“Watercolor batik” is an amazing technique that combines melted wax and watercolors on rice paper to create an exciting-looking painting. Today I’ll be explaining how I use this technique in my own paintings.
If you’re ready, let’s get started!
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I knew that I wanted some at least SOME color on my petals first, so I painted that in before adding wax.
After that, I applied wax to all of the petals to protect them from further applications of paint. (Watercolors tend to run outside the ink lines on the rice paper, so to keep a sharp edge you must apply wax if you want those crisp lines.)
As soon as the petals are protected I can paint the leaves right next to the flowers. After the leaves are painted, I applied wax to them as well, and then painted the entire background. With all the detailed areas covered in wax, I don’t have to be so careful with the paint. . . I can paint right over the flowers.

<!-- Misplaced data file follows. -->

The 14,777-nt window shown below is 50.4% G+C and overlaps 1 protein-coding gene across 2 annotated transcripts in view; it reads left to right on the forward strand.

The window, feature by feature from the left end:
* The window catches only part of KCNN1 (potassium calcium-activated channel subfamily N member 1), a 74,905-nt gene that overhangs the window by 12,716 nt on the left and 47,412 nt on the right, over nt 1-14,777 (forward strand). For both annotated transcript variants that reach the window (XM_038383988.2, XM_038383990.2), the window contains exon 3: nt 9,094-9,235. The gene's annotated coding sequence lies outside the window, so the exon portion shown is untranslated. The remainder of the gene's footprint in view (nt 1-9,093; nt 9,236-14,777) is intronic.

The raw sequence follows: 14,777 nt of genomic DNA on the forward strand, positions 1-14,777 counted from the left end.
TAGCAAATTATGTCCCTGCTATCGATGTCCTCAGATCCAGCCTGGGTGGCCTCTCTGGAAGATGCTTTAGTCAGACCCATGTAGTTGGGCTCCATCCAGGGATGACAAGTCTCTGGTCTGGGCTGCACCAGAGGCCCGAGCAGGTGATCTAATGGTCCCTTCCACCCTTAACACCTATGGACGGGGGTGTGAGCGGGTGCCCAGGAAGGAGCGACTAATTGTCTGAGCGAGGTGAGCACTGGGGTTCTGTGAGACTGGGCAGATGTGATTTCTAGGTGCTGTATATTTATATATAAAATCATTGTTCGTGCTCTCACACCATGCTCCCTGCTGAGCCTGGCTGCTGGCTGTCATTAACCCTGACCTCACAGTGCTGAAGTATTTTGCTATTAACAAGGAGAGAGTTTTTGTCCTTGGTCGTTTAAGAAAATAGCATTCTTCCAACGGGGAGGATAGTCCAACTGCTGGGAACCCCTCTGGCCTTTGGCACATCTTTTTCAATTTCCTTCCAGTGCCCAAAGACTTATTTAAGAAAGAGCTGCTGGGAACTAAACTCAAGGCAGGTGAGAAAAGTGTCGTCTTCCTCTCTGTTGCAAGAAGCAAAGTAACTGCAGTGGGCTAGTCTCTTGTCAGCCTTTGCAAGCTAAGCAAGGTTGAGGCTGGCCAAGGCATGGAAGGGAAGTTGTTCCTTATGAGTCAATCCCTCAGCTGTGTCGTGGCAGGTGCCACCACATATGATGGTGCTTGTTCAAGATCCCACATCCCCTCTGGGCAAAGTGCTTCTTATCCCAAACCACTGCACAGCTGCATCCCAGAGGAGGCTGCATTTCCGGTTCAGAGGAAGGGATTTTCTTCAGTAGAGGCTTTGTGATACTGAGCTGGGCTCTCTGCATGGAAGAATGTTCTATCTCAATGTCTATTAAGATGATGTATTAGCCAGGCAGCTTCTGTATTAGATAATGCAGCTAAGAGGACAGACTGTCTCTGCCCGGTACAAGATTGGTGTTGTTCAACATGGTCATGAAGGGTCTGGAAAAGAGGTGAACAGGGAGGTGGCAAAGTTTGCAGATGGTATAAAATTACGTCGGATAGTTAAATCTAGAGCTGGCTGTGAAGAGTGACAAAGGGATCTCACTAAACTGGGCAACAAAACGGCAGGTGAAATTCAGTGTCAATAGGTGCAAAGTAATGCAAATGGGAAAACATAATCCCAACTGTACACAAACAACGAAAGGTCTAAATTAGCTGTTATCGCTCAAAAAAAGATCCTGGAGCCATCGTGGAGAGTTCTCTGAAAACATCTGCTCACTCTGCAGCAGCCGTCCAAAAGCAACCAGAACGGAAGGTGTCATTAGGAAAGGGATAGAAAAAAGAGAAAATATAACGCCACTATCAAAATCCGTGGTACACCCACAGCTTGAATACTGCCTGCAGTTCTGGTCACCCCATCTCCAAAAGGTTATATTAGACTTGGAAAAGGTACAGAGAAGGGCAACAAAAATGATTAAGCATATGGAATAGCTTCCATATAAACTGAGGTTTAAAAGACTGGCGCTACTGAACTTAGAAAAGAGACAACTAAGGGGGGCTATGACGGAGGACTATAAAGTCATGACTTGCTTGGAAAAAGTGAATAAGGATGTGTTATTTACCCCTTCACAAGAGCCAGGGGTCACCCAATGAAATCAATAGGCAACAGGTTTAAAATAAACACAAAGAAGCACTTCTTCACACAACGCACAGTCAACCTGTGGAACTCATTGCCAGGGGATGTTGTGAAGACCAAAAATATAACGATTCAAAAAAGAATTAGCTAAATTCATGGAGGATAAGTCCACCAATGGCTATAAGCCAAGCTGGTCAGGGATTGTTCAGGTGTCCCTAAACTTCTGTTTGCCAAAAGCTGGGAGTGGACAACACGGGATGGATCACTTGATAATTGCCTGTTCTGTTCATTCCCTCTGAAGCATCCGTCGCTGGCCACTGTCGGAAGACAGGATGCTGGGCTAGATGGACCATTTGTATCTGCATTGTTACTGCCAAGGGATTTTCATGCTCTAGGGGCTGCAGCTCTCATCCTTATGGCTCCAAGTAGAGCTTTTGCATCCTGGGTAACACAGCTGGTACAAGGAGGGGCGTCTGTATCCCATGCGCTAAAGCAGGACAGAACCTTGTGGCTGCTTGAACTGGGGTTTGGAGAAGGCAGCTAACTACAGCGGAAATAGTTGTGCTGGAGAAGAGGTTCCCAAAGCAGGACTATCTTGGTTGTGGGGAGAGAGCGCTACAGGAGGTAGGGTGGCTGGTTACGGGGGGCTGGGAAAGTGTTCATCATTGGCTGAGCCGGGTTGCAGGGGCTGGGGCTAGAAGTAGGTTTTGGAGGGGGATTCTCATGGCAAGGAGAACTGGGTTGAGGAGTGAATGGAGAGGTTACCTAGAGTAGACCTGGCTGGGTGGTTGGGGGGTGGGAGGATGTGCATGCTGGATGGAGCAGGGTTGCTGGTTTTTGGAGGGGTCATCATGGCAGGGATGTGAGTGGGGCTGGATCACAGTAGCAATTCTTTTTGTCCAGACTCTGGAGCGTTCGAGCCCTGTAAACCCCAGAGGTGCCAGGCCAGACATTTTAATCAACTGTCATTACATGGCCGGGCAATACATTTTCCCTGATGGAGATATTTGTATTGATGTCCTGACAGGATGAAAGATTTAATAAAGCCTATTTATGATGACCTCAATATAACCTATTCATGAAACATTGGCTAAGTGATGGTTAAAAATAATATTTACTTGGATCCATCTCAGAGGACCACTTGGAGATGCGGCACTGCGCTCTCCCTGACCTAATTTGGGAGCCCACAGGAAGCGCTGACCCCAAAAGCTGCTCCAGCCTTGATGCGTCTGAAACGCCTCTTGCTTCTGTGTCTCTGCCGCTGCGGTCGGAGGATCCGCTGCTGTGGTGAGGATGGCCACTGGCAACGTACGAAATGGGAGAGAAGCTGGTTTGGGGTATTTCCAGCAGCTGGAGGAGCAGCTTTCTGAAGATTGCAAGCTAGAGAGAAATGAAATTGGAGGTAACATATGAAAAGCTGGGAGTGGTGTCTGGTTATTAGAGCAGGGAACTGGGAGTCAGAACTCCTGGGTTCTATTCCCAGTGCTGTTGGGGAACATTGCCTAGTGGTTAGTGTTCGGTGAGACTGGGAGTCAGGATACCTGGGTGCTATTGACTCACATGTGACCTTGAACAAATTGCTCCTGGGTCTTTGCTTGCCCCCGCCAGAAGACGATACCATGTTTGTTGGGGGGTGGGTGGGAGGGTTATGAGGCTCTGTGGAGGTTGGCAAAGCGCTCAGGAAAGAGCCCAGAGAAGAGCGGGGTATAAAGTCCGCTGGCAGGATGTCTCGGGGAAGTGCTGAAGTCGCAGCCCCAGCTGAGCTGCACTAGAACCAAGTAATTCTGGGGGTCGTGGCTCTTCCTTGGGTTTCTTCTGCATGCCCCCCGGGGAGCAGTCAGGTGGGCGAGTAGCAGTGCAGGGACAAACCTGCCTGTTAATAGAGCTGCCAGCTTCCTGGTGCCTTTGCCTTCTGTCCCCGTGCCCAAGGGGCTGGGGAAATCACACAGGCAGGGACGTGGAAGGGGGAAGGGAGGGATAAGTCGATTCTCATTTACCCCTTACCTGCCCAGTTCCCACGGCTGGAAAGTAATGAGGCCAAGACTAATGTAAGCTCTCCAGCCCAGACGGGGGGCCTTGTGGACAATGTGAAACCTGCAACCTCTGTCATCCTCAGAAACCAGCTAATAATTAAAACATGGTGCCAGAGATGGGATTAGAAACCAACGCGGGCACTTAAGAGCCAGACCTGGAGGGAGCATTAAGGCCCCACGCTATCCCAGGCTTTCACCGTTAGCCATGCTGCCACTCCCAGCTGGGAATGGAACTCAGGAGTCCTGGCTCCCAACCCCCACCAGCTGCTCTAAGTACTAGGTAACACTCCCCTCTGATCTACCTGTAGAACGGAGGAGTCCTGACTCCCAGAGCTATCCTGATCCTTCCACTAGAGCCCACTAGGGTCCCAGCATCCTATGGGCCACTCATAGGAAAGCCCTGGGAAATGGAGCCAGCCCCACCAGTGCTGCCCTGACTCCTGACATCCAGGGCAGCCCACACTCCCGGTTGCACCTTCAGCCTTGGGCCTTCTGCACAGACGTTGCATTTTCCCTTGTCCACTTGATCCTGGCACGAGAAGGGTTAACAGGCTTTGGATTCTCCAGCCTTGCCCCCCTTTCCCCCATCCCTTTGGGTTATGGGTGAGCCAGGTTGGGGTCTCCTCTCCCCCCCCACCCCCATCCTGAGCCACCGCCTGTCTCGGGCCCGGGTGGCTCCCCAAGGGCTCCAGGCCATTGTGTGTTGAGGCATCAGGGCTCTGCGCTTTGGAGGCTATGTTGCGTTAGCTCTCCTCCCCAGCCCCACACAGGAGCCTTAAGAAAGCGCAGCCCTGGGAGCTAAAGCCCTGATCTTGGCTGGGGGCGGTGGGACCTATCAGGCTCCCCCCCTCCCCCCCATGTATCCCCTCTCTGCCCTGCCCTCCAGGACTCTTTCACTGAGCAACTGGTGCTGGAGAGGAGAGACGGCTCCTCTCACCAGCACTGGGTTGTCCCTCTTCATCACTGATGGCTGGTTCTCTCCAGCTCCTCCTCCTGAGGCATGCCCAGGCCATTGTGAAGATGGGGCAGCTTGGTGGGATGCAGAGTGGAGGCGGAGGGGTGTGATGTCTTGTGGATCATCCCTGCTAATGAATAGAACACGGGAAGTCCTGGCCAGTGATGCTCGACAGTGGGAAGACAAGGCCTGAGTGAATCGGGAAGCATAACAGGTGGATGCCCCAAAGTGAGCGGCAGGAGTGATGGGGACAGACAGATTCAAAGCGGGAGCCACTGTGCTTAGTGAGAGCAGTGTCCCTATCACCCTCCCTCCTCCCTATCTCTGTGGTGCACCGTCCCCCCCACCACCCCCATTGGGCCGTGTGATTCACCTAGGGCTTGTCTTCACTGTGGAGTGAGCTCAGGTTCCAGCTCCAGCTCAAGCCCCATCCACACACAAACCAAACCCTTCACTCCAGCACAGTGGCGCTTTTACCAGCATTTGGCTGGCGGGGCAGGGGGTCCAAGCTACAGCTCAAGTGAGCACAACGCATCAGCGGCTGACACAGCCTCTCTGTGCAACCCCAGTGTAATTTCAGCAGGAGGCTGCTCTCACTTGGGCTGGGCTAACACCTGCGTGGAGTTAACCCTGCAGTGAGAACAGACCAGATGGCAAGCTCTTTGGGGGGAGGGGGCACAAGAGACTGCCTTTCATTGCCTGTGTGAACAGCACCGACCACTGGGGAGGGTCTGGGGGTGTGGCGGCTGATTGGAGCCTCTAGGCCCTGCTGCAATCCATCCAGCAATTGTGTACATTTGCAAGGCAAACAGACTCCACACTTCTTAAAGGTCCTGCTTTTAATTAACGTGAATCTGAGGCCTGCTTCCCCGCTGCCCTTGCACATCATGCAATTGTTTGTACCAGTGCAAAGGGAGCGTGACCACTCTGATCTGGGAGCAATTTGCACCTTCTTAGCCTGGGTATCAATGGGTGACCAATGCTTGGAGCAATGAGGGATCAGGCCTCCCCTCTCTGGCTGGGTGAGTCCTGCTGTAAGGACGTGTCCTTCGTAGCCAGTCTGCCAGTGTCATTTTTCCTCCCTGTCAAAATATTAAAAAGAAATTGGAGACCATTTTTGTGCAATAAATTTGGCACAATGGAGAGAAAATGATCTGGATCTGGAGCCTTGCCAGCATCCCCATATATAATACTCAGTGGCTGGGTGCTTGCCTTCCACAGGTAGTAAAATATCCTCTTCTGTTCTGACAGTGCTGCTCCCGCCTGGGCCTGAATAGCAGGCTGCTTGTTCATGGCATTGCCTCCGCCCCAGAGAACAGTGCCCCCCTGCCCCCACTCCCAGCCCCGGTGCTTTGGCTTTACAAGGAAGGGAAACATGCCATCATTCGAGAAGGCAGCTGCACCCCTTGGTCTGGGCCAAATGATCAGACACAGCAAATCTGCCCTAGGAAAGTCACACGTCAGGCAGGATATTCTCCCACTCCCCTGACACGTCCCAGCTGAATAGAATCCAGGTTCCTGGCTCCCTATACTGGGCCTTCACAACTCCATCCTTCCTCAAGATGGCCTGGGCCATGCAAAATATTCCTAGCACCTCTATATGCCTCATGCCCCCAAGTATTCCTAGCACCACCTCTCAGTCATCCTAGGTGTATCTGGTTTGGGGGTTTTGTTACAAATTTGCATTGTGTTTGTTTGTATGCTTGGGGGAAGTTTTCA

The last step is to paint melted wax all over the background, let it harden, and then crumple up the entire painting to create cracks in the wax—this is the scary part! I then smooth it out and paint a dark color over the entire piece.
The darker color settles in the cracks which will give it that authentic “batik” look. . . but as you can see below, at this stage it will probably just look like a mess. At this point you need to trust the process.
The final step is to use some newspaper and an iron to remove all of the wax. Place a piece of newspaper over your painting and run your warm iron over it. The wax will melt and merge with the newspaper which you can peel up from your painting. As you do, the lighter areas you’ve protected will emerge.
It is always a wonderful surprise to see the beautiful and unique results of this process!